The sales pitch for a would-be blockbuster album starts months before the release date. And in the case of Beyoncé's 4 (Columbia ***), which arrives Tuesday, the angle was that the long-coming follow-up to 2008's I Am . . . Sasha Fierce (which has "Single Ladies") was going to be a confident, risk-taking affair.
Though she's only 29, the Destiny's Child alpha female has been making solo albums since 2003's Dangerously in Love. And her matter-of-factly titled fourth album was expected to afford the better half of the most powerful couple in R&B and hip-hop the opportunity to get not just "Crazy in Love" but flat-out crazy.
First, the assertive superstar started telling reporters that her main inspiration was Fela Kuti, the Afropop creator who was the subject of a Broadway show that her husband, Jay-Z (along with Will and Jada Pinkett Smith, and the Roots' Ahmir "?uestlove" Thompson), helped to executive-produce.
Then, word got out that Beyoncé was working with all sorts of collaborators. She was in the studio with Antibalas, the Brooklyn world-beat band that played on stage during Fela! She was working with the production team of Switch and Philadelphia's Diplo. The up-to-six dozen songs she recorded for 4, depending on reports, had her paired with members of explosive electro-rock duo Sleigh Bells and the controversial hip-hop collective Odd Future Wolf Gang Kill Them All.
And some of those helpmates do turn up on 4.
But 4 is hardly the provocative statement of a superstar experimenting and spreading her wings. Instead, it finds Beyoncé taking care to play to her strengths - by playing it safe.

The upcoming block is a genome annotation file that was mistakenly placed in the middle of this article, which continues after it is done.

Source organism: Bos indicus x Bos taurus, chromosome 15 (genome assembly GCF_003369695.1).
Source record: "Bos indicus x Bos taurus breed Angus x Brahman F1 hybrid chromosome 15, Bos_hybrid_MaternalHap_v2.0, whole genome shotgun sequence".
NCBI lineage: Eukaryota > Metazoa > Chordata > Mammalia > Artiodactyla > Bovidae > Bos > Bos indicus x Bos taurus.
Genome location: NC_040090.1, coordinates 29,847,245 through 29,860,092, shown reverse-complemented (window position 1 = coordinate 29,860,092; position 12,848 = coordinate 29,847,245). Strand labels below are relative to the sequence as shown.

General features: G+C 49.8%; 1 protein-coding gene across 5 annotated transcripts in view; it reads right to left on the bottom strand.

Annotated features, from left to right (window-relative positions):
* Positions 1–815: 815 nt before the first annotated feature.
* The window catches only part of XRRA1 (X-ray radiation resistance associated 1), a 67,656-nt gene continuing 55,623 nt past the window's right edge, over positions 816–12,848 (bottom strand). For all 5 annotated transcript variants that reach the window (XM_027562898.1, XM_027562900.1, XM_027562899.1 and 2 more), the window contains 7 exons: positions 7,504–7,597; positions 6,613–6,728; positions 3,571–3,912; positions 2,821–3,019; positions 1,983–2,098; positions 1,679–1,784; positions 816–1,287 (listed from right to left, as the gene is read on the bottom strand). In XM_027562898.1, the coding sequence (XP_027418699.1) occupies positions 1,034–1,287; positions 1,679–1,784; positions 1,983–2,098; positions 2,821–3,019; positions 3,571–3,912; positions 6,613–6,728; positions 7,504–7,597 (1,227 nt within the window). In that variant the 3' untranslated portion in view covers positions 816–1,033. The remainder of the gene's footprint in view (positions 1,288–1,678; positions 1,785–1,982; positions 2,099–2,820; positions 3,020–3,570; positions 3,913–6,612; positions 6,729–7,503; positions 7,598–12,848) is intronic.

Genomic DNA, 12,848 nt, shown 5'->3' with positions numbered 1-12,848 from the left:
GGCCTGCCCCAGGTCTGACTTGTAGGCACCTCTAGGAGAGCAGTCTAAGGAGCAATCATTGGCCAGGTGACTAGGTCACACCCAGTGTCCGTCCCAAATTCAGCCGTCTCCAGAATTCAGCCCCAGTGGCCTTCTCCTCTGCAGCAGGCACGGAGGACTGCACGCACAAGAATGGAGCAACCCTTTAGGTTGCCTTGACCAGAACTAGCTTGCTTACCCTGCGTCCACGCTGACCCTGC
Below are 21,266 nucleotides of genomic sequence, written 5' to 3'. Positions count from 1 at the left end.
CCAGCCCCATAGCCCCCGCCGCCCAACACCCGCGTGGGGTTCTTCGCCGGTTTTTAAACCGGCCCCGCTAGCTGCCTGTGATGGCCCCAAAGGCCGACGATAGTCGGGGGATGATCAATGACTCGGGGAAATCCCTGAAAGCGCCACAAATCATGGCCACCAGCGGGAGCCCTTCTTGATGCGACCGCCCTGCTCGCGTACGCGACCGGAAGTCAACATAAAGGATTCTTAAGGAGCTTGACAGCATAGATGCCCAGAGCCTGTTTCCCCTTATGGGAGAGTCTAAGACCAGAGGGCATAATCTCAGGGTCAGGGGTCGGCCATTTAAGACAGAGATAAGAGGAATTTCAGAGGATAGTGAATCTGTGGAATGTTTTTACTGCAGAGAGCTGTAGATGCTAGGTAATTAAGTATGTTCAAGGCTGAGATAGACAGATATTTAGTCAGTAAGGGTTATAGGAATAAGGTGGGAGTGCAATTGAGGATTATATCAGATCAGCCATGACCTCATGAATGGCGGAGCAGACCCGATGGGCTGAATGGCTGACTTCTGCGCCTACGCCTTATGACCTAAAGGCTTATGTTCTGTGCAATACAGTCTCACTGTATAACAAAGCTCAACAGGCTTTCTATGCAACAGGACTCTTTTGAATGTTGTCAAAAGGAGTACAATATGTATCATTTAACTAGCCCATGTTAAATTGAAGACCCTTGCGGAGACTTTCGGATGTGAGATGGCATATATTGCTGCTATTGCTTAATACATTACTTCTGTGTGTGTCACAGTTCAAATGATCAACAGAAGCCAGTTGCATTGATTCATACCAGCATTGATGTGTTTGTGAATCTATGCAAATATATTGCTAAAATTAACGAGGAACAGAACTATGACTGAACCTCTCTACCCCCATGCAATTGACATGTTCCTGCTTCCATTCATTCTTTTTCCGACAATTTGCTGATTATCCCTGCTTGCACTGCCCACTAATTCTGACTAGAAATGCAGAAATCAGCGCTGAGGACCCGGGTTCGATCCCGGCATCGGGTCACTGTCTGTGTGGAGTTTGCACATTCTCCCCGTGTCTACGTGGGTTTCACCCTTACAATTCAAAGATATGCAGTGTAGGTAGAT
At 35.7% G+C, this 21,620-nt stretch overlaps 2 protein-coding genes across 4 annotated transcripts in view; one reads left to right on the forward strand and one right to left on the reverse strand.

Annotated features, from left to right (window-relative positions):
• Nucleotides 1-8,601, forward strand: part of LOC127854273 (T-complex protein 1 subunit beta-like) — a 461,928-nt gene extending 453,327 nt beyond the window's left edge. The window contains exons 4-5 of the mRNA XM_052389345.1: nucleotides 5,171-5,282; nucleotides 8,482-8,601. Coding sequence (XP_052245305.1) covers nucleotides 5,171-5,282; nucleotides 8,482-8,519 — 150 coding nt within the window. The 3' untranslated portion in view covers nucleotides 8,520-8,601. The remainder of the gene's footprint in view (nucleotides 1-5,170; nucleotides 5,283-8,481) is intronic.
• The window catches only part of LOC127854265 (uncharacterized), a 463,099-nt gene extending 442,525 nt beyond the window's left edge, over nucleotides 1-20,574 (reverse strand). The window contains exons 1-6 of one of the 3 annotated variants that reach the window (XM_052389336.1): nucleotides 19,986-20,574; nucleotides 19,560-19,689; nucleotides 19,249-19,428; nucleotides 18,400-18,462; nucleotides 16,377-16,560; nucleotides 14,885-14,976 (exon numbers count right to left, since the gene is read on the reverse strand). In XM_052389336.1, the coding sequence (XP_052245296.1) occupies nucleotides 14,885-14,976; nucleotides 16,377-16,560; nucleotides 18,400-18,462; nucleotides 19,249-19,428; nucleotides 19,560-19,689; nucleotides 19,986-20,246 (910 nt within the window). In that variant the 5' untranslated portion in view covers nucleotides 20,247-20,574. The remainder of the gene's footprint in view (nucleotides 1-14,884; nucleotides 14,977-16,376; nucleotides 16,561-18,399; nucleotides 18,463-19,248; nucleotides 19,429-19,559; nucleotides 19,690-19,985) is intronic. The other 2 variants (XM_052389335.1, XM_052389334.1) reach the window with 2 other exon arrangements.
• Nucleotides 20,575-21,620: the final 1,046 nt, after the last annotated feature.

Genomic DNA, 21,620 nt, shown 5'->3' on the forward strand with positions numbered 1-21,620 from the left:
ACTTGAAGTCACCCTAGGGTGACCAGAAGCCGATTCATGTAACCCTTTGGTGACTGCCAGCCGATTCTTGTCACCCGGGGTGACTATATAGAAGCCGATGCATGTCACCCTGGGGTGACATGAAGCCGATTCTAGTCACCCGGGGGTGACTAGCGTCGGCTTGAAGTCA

The album's assaultive first single, the banging proclamation of female empowerment "Run the World (Girls)," was in fact built almost entirely on a sample of "Pon de Floor," from Diplo and Switch's reggaefied project Major Lazer. And a member of Odd Future is on 4, but rather than the trouble-making rapper Tyler the Creator, it's the songwriter-producer Frank Ocean, who cowrote "I Miss You."
That craftily produced, fiercely sung, conventional love song is far more indicative of what's on 4 than "Run the World." The latter performed so dismally on the charts, by Beyoncé standards, that Internet buzz has it that her label, Columbia, is preparing for 4 to be a commercial dud and urging the singer to reconvene Destiny's Child in the near future.
That would be an unnecessarily drastic move. 4 lacks much of an edge, particularly for an album whose cover shows its creator dressed as a haute-couture cavewoman, a la Raquel Welch in One Million Years B.C. When the high-wattage rappers Kanye West and Andre 3000 show up on this album, it's to start a not-all-that-entertaining "Party." And 4 doesn't get around to sounding carefree and joyful until the old-school bop of "Love on Top" arrives, eight tracks in.
But Beyoncé doesn't rule R&B with upbeat club tracks alone. She excels on gloating breakup songs like "Best I Never Had," and you-complete-me odes to conjugal bliss like "1+1," penned with the always-subtle R&B hitmaker The-Dream and sung with winning vigor.
The Diane Warren-scripted "I Was Here" - an "I Am Beyoncé, Hear Me Roar" über-ballad - is as bombastic as you would expect. But some Nietzschean superdivas do bombast better than others.
And nobody does it better than Beyoncé, who doesn't go all that crazy on 4, but still delivers something for her fans to love.
Contact music critic Dan DeLuca at 215-854-5628, firstname.lastname@example.org or on Twitter @delucadan. Read his blog, "In the Mix," at www.philly.com/inthemix.